THE THREAT OF REPRISALS from Microsoft lawyers has stopped Becta, the UK's technology quango for schools, from publishing the details of the three-year megadeal it agreed with Microsoft in April.
Microsoft already forbids Becta from saying how much money UK schools spend on its software. The US multinational has also forbidden the British people from knowing how much it is charging their schools for its software.
Becta refused to satisfy a Freedom of Information request made by the INQUIRER for details of the latest Microsoft schools megadeal, "after consultation with Microsoft."
"The documents are predominantly based on confidential material provided by Microsoft which was provided on the clear understanding that it would remain confidential," said Becta. I
f Becta, a UK government quango, published details of schools' Microsoft spending, it "could give rise to an actionable breach of confidence by Microsoft against us," it said. This was a "considerable risk", it added. There has been growing disquiet in the public sector in the UK and Europe about the ways in which Microsoft might protect the monopoly it has in desktop software, and thus keep its prices artificially high, absorb public money that might be best spent elsewhere, and suppress innovative competitors from breaking through.
Though Becta negotiated a secret schools discount with Microsoft, it also complained to the European Commission that Microsoft's anti-competitive practices operated even to the detriment of education. A UK analyst who asked not to be named, said it was possible to guestimate that UK schools spent about £55m a year on Microsoft software, based on a rare disclosure of a deal the NHS signed with Microsoft in 2004.
Microsoft did not want to disclose its pricing information to competitors, said Becta. Yet open source software suppliers, which are the only credible competitors to Microsoft, give their software to schools for free. However, there were other reasons why Becta should keep the memorandum of understanding (MOU), it signed with Microsoft in April a secret.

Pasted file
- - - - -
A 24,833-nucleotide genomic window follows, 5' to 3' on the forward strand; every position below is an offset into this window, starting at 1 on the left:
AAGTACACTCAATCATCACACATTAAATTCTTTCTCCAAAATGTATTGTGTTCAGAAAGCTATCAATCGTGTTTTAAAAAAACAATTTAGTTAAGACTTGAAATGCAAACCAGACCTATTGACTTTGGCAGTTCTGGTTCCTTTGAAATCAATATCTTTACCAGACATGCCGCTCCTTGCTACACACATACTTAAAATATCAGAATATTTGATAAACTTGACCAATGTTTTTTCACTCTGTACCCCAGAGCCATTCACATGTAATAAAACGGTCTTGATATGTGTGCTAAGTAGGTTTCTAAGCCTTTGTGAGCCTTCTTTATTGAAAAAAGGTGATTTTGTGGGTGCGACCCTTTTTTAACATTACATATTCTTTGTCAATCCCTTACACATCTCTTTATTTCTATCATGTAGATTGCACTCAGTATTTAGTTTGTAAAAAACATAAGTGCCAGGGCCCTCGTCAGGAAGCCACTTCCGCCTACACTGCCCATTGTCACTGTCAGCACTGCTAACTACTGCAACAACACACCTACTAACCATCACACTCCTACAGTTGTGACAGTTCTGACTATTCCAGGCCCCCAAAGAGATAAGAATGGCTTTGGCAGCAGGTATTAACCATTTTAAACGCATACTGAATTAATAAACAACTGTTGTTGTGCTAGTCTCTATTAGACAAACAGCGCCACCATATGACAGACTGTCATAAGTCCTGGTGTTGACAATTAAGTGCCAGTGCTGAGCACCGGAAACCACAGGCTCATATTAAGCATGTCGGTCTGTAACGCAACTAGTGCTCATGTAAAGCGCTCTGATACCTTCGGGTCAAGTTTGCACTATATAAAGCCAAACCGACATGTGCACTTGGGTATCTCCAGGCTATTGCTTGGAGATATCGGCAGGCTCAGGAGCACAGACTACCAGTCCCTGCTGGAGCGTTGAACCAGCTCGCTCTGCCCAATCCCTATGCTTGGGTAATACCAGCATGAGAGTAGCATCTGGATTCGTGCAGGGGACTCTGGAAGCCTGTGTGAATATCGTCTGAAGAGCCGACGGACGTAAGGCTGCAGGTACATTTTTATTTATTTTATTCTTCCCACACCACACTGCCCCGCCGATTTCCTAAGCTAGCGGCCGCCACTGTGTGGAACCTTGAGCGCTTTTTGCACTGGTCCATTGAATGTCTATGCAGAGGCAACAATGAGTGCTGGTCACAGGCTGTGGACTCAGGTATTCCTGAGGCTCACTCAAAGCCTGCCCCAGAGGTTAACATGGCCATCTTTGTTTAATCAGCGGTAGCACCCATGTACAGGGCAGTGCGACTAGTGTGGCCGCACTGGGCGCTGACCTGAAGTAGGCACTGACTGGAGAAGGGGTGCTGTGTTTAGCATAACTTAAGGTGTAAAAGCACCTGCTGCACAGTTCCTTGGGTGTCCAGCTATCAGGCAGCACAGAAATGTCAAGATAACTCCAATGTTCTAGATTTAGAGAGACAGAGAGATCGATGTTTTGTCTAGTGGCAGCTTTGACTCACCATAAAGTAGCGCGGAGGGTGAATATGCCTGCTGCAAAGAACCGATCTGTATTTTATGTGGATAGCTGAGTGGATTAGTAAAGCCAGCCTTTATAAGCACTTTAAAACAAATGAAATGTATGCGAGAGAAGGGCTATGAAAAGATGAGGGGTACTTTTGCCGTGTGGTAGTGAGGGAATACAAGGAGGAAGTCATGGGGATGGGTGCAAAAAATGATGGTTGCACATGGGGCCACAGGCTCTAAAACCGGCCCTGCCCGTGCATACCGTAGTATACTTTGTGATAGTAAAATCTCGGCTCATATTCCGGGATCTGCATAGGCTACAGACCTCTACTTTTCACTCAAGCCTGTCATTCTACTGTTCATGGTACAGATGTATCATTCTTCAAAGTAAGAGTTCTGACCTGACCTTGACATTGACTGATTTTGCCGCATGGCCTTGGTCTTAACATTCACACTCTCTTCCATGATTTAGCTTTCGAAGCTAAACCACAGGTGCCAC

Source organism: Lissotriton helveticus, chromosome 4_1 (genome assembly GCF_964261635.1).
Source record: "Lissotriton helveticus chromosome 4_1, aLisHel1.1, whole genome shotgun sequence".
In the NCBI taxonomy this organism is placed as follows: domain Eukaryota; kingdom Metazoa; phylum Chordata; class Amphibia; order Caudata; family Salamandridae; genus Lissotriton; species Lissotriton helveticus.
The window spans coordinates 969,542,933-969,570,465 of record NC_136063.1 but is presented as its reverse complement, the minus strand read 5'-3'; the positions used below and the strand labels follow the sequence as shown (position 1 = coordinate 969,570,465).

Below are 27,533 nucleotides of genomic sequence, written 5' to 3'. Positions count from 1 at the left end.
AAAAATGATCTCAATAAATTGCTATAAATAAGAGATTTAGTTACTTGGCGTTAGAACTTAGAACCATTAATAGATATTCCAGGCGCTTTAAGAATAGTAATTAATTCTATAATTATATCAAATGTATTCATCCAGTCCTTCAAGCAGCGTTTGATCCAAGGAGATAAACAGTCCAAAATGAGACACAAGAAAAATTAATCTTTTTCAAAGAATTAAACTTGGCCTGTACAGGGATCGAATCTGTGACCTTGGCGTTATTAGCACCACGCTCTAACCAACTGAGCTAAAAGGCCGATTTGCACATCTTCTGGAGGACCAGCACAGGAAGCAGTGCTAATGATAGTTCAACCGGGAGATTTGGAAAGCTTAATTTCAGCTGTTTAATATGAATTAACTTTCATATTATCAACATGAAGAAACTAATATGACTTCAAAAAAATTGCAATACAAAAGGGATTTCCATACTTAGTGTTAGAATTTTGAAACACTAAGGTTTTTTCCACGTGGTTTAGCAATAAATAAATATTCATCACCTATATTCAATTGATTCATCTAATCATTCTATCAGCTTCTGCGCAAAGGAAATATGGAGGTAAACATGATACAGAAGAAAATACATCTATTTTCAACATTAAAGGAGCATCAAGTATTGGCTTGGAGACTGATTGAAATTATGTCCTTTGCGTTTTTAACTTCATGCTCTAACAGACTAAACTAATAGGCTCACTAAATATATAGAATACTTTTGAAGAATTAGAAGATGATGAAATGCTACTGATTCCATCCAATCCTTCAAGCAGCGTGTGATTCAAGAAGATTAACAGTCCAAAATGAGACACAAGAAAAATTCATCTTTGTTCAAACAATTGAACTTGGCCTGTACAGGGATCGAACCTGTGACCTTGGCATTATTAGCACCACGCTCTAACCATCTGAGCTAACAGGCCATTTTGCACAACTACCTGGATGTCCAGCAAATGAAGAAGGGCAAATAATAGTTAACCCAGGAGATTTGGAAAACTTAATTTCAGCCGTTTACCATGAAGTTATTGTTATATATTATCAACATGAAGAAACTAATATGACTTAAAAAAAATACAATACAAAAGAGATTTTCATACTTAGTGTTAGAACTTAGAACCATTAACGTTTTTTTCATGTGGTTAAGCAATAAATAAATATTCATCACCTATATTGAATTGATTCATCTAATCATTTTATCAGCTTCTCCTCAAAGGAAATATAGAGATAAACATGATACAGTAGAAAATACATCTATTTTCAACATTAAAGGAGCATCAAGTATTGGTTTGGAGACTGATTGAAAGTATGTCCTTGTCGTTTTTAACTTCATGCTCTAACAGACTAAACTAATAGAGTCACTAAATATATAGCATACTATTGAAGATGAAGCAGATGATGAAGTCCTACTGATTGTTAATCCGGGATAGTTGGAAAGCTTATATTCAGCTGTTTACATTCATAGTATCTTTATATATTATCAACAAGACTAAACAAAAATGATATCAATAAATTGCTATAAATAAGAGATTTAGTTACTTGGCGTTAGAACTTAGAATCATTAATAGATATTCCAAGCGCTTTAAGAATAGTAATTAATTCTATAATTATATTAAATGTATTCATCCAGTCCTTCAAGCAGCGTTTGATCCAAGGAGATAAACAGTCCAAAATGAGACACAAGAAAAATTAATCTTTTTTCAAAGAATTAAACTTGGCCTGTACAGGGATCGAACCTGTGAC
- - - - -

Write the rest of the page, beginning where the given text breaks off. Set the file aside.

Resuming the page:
"Disclosure of the MOU would create a risk to Microsoft's commercial interests as knowledge of the terms of their dealings with us may put them at a disadvantage in dealings with other national procurement agencies," said Becta.
Microsoft is embroiled in problematic negotiations over separate MOUs with Newham London Borough Council, its public sector show home, and the Office of Government Commerce, which acts as procurement sheriff for the whole UK public sector.* Becta said there could also be repercussions in disclosure for itself: "We have concluded that disclosure of any part of the MOU would prejudice the commercial interests of Becta and of schools throughout the UK because the significant savings achieved under the MOU would be put at risk," it said. "We believe that our future negotiating position with Microsoft would be weakened and we would not be confident of our continuing ability to obtain the best deal possible for those UK schools that choose to purchase Microsoft products," it added.
That is something of a catch-22 for UK schools: if they disclose what Microsoft's pricing, Microsoft might not give such a good discount, but if Microsoft gets to keep its public sector pricing secret, it might help prevent new competitors from making headway. That is not to say that Microsoft has behaved uncompetitively by keeping its pricing and market size secret, even if it is the only game in town.
What business is it of UK tax payers how much a US corporation charges their schools anyway? µ
* More on the MOUs
Newham council published the details of its last MOU in satisfaction of an FOI request in 2005. Becta refused to do the same, but it shares one important trait with Newham and that is official confusion over its state of play with Microsoft. Newham told the INQUIRER in April that it signed a second MOU with Microsoft last year. It then said in an FOI response last month that it had merely extended the last MOU, but it has just started negotiations over a new one. Becta said in May that it signed a new three-year MOU in April, back-dated to January. It now says in its FOI response that there is only one MOU, which has now been extended twice since 2004 and will have run 11 years by the time it concludes, without a single person in Britain know how much money schools spent with Microsoft under the deal, nor at what price.
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